The Eagle and the Bull: United States Relations With Francoist Spain during World War II

Open Access
Beckman, Bruce
Area of Honors:
Bachelor of Arts
Document Type:
Thesis Supervisors:
  • Anne Rose, Thesis Supervisor
  • Cathleen Cahill, Honors Advisor
  • History
  • Spain
  • The United States
  • World War II
  • Diplomacy
  • Carlton Hayes
  • Bruce Beckman
  • Ambassador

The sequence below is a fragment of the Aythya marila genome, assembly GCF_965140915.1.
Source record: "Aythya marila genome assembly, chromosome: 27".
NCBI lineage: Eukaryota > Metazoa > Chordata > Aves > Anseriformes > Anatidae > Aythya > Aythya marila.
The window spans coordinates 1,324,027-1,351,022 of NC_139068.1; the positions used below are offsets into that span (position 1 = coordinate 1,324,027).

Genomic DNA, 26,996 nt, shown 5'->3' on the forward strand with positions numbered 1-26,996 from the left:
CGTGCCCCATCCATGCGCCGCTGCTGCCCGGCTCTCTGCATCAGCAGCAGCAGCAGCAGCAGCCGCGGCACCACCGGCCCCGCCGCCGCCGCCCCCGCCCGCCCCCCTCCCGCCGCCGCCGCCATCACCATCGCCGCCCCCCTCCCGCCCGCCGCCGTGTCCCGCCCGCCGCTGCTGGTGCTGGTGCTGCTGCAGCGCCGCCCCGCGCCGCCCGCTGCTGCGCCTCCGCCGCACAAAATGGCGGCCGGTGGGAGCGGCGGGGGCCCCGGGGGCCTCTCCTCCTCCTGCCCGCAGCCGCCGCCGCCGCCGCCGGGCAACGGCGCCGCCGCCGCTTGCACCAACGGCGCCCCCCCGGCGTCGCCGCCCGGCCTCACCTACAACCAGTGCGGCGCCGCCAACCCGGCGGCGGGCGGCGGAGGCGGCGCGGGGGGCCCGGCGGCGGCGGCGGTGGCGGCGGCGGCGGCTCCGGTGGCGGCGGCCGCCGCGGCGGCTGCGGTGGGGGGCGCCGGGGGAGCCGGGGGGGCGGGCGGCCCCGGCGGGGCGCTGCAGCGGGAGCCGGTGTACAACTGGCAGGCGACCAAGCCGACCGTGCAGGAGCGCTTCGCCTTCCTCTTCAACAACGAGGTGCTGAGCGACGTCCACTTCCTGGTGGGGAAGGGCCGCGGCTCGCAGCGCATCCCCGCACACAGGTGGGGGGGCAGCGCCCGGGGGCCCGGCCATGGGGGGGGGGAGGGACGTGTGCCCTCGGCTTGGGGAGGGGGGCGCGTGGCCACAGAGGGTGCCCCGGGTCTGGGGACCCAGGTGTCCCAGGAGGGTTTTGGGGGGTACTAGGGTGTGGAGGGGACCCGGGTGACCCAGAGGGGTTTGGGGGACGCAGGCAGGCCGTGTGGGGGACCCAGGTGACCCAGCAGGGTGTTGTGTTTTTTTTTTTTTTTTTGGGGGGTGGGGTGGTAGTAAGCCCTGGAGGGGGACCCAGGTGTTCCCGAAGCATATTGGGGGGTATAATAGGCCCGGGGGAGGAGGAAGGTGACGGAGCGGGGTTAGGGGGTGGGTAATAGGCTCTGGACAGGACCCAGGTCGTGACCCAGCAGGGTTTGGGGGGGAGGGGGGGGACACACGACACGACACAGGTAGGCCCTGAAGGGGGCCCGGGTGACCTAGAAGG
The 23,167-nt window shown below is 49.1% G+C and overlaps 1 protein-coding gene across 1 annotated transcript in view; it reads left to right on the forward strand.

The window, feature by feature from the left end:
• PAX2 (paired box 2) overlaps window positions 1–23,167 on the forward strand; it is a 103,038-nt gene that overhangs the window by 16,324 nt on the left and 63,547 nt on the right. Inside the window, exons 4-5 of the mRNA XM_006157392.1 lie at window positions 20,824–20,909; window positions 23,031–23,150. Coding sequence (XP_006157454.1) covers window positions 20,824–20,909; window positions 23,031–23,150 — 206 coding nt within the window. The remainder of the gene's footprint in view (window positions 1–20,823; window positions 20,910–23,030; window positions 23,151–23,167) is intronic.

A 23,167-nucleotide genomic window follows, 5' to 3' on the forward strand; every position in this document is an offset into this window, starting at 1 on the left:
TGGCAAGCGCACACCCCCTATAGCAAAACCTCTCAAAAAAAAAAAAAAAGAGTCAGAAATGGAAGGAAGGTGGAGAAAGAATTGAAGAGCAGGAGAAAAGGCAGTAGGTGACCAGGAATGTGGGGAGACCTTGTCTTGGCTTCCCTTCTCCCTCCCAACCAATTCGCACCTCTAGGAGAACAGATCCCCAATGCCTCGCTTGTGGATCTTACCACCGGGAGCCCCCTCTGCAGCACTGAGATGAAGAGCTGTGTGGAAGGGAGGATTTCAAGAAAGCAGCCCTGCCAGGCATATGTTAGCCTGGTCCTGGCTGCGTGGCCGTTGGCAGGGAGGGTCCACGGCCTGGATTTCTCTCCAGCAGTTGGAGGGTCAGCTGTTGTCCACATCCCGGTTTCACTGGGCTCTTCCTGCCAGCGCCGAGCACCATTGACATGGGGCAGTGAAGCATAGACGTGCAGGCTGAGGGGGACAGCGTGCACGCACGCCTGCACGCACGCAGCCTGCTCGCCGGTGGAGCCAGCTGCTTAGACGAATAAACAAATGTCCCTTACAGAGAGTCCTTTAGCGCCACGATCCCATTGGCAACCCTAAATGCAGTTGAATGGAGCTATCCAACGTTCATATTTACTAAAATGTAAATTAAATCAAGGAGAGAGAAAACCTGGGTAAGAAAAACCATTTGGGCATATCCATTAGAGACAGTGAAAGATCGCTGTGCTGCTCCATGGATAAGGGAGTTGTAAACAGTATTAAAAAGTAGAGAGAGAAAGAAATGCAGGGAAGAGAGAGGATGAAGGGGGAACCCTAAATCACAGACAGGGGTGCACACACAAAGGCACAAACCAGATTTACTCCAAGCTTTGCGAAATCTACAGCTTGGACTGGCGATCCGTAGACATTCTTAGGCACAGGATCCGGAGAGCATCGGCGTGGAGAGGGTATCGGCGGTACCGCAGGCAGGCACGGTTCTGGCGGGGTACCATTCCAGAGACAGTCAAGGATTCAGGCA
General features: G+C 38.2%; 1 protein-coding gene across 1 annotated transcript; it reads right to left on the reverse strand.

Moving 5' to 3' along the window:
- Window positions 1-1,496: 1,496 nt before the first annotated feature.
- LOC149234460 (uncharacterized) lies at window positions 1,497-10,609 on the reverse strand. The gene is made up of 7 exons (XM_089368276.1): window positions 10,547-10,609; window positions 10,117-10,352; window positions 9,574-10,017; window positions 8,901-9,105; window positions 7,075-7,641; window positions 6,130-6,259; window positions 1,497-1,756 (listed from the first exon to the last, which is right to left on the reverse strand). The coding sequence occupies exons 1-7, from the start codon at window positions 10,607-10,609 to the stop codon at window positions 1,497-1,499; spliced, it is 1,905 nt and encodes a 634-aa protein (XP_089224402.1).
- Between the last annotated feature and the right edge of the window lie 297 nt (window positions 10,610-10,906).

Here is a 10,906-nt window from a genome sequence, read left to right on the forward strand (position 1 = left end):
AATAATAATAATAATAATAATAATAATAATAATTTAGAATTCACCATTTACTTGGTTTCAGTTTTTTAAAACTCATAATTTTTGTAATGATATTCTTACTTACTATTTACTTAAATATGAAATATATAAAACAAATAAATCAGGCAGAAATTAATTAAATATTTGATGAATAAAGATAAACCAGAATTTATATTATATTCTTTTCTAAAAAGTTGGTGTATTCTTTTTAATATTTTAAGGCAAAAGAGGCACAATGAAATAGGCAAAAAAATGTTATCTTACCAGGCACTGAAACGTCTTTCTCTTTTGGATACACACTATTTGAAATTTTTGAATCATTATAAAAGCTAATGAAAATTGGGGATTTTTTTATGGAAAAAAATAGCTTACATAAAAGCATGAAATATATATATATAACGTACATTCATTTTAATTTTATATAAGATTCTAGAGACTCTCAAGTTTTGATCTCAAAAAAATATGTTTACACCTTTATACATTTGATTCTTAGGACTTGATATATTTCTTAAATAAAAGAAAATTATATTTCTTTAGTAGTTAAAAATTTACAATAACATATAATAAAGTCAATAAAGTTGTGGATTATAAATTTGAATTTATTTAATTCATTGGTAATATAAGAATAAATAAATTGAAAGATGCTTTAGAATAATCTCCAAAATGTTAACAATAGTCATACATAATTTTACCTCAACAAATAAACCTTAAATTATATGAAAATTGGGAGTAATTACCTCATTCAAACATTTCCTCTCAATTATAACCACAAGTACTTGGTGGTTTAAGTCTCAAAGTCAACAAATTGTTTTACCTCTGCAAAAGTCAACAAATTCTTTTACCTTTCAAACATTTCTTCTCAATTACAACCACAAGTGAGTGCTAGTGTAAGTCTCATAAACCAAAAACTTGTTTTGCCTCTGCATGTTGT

This thesis argues that the relationship between the United States and Spain played a significant part in maintaining the neutrality of Spain and had a considerable effect on the outcome of the war. It is largely based on research done at The Columbia University Rare Book Library on the Carlton J.H. Hayes Papers, 1920-1962. These papers were the records of the Ambassador of the United States to Spain, Carlton J.H. Hayes, and contained his personal notes and correspondence in addition to official communications and letters that he wrote as Ambassador to Spain. Utilizing the hundreds of pages contained in this archive was essential in gaining access to a unique set of primary sources that placed the United States-Spanish relationship in a context previously unexplored. Where before, there was little secondary research on the American relationship with Spain during World War II, and even fewer that utilized the writings of Carlton Hayes, this thesis explores a new avenue of research on a little explored subject. Additionally, Ambassador Hayes’ personal notes and correspondence provided a window into the mind of an individual whose experiences during World War II were singular and reflective of his responsibilities during the war. The opportunity to utilize these records allowed this rare perspective to come to light and his words and experiences are reflected throughout this thesis.